Imagine entering a gruelling cycling race where new competitors have a 90% failure rate, being a newcomer, and still finishing in second place overall.
This is what Clara man Jim Fitzpatrick managed to do in the 1,356-mile Race Around Ireland earlier this month, and he still can’t believe his luck.
Well, it wasn’t all luck, of course. He did train some 19,000 miles for the event.
The race is part of the Ultra Marathon Cycling Association World Cup series, which includes other huge endurance races such as The Race Across America – and the Irish race is ranked as the toughest bike race in Europe and the second-toughest in the world, Jim noted.
That is in part because of the distance, and also because of the treacherous climbs involved, the weather and the condition of the roads, he said.
Despite a 70% failure rate for entrants who have attempted the race before, and a 90% failure rate for those attempting it for the first time, Jim managed to complete it on his first go.
“I didn’t want to fail. I didn’t want to be part of the 90%,” he said.
The idea of taking up the Irish challenge came to him after he took part in the 1,200-kilometre Paris-Brest-Paris race in France last year. “When I finished that I thought, ‘Well, I’ll tackle this next’,” he said.
He started out the Irish race on September 9 at 7.45am, seeded in the worst position. The route began in Trim, County Meath and went north through Drogheda and Dundalk up to the Giant’s Causeway and Malin Head, then down through Sligo, Clare and Limerick, the Ring of Kerry and Mizen Head. It continued through Cork and followed the coastline, through the mountains at Dungarvan, Waterford to Wexford and Mount Leinster, and up the major climbs of Wicklow before finishing in Navan.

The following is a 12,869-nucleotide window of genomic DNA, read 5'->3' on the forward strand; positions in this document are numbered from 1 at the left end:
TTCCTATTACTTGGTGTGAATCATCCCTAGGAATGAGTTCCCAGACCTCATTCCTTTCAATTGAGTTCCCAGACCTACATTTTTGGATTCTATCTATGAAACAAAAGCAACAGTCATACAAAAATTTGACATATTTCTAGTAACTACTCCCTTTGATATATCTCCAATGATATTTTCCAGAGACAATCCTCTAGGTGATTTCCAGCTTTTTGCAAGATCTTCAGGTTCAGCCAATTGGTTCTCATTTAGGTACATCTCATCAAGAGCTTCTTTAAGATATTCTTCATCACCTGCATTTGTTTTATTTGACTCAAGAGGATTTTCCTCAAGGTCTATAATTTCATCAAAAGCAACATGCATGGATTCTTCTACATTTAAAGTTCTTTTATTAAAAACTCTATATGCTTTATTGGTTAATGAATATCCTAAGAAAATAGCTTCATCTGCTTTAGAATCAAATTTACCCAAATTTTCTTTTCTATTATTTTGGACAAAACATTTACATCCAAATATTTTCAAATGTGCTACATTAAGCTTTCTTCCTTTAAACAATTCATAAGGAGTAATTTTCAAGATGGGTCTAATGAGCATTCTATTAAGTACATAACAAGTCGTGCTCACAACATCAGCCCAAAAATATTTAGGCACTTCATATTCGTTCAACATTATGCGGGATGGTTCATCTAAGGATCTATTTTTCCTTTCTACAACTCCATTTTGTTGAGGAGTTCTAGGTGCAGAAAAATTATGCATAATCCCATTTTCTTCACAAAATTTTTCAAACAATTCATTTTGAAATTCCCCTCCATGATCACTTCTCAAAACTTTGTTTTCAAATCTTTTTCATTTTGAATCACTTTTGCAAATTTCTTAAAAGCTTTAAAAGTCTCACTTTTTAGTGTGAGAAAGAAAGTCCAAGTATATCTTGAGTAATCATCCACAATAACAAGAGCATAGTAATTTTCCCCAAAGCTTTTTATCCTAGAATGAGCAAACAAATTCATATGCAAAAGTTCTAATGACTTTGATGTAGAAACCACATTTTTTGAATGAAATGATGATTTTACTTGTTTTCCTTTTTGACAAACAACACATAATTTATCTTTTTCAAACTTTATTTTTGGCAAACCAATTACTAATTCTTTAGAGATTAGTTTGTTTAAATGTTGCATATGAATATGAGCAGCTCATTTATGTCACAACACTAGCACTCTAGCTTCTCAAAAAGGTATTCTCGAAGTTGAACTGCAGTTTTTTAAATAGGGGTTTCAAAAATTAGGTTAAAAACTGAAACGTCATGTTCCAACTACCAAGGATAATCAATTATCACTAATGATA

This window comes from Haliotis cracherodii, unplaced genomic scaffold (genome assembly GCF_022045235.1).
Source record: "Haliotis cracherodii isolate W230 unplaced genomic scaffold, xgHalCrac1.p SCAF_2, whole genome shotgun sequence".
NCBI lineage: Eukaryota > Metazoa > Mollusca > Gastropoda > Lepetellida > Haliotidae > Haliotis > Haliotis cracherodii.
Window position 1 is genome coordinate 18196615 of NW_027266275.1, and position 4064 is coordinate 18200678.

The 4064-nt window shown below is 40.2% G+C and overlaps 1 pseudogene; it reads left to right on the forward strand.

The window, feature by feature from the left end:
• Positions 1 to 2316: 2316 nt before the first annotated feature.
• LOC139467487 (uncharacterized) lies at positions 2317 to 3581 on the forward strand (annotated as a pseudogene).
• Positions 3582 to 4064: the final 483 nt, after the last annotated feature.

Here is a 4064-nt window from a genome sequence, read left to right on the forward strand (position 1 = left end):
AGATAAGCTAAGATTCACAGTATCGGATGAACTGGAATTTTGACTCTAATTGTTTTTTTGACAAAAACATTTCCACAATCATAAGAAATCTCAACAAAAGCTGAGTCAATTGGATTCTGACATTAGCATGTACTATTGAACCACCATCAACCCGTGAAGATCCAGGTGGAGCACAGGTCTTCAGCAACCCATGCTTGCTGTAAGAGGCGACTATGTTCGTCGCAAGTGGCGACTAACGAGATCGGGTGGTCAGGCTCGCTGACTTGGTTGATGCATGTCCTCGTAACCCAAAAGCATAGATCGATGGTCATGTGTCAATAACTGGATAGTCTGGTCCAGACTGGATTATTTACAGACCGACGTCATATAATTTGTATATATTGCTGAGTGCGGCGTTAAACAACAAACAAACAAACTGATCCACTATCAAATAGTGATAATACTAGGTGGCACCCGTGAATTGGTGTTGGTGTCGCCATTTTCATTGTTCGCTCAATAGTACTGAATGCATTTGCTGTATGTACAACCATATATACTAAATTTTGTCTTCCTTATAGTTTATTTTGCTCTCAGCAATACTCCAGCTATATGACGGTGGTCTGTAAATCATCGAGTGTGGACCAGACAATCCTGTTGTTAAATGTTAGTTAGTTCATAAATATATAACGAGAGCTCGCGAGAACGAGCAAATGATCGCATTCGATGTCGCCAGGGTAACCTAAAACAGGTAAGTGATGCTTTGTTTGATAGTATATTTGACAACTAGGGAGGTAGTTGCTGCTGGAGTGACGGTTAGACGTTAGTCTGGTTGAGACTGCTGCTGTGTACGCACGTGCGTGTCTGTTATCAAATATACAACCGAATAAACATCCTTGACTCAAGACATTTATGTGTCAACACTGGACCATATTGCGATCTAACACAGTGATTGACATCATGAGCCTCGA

The solo participants had 132 hours (five and a half days) to complete the course. Jim finished it in four days and 19 hours.
Fourteen cyclists were originally due to compete, but one had to drop out after breaking his hand. Only five of them finished, though, and Jim placed second.
So how did he do it?
“I raced my own race,” he said, “and I had a plan.”
This included a crew of eight people, including a camper van, following him around the clock through the race.
After a few days’ rest following the finish, he was still trying to get his head around the experience.
“I feel fine now, but I am still finding it hard to believe that I actually came second,” he said. “These guys would be the best cyclists in the world over long distances.”
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